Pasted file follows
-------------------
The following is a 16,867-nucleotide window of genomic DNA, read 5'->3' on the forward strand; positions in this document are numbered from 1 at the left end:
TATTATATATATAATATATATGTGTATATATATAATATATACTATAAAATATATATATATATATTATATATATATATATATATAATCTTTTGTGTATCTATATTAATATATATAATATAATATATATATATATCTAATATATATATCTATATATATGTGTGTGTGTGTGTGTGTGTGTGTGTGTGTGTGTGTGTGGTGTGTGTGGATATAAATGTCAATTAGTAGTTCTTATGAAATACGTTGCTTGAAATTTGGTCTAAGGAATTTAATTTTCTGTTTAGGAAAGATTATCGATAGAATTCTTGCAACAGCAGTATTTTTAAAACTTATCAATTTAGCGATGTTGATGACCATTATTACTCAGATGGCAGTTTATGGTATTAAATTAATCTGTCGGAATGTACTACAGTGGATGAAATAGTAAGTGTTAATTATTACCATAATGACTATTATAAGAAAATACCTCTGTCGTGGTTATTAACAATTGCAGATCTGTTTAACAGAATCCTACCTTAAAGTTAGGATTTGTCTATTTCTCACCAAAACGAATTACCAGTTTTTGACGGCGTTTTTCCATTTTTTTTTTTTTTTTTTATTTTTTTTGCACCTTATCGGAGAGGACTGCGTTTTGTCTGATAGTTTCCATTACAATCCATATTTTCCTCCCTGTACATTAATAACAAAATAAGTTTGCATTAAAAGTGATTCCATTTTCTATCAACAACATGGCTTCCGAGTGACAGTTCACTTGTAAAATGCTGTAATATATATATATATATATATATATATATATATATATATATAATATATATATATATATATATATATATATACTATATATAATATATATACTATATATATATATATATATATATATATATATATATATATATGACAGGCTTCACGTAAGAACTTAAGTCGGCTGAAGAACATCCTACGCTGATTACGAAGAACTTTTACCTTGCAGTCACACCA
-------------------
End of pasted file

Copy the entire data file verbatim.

The following is a 16,867-nucleotide window of genomic DNA, read 5'->3' on the forward strand; positions in this document are numbered from 1 at the left end:
TATTATATATATAATATATATGTGTATATATATAATATATACTATAAAATATATATATATATATTATATATATATATATATATAATCTTTTGTGTATCTATATTAATATATATAATATAATATATATATATATCTAATATATATATCTATATATATGTGTGTGTGTGTGTGTGTGTGTGTGTGTGTGTGTGTGTGGTGTGTGTGGATATAAATGTCAATTAGTAGTTCTTATGAAATACGTTGCTTGAAATTTGGTCTAAGGAATTTAATTTTCTGTTTAGGAAAGATTATCGATAGAATTCTTGCAACAGCAGTATTTTTAAAACTTATCAATTTAGCGATGTTGATGACCATTATTACTCAGATGGCAGTTTATGGTATTAAATTAATCTGTCGGAATGTACTACAGTGGATGAAATAGTAAGTGTTAATTATTACCATAATGACTATTATAAGAAAATACCTCTGTCGTGGTTATTAACAATTGCAGATCTGTTTAACAGAATCCTACCTTAAAGTTAGGATTTGTCTATTTCTCACCAAAACGAATTACCAGTTTTTGACGGCGTTTTTCCATTTTTTTTTTTTTTTTTTATTTTTTTTGCACCTTATCGGAGAGGACTGCGTTTTGTCTGATAGTTTCCATTACAATCCATATTTTCCTCCCTGTACATTAATAACAAAATAAGTTTGCATTAAAAGTGATTCCATTTTCTATCAACAACATGGCTTCCGAGTGACAGTTCACTTGTAAAATGCTGTAATATATATATATATATATATATATATATATATATATATATAATATATATATATATATATATATATATATACTATATATAATATATATACTATATATATATATATATATATATATATATATATATATATATGACAGGCTTCACGTAAGAACTTAAGTCGGCTGAAGAACATCCTACGCTGATTACGAAGAACTTTTACCTTGCAGTCACACCA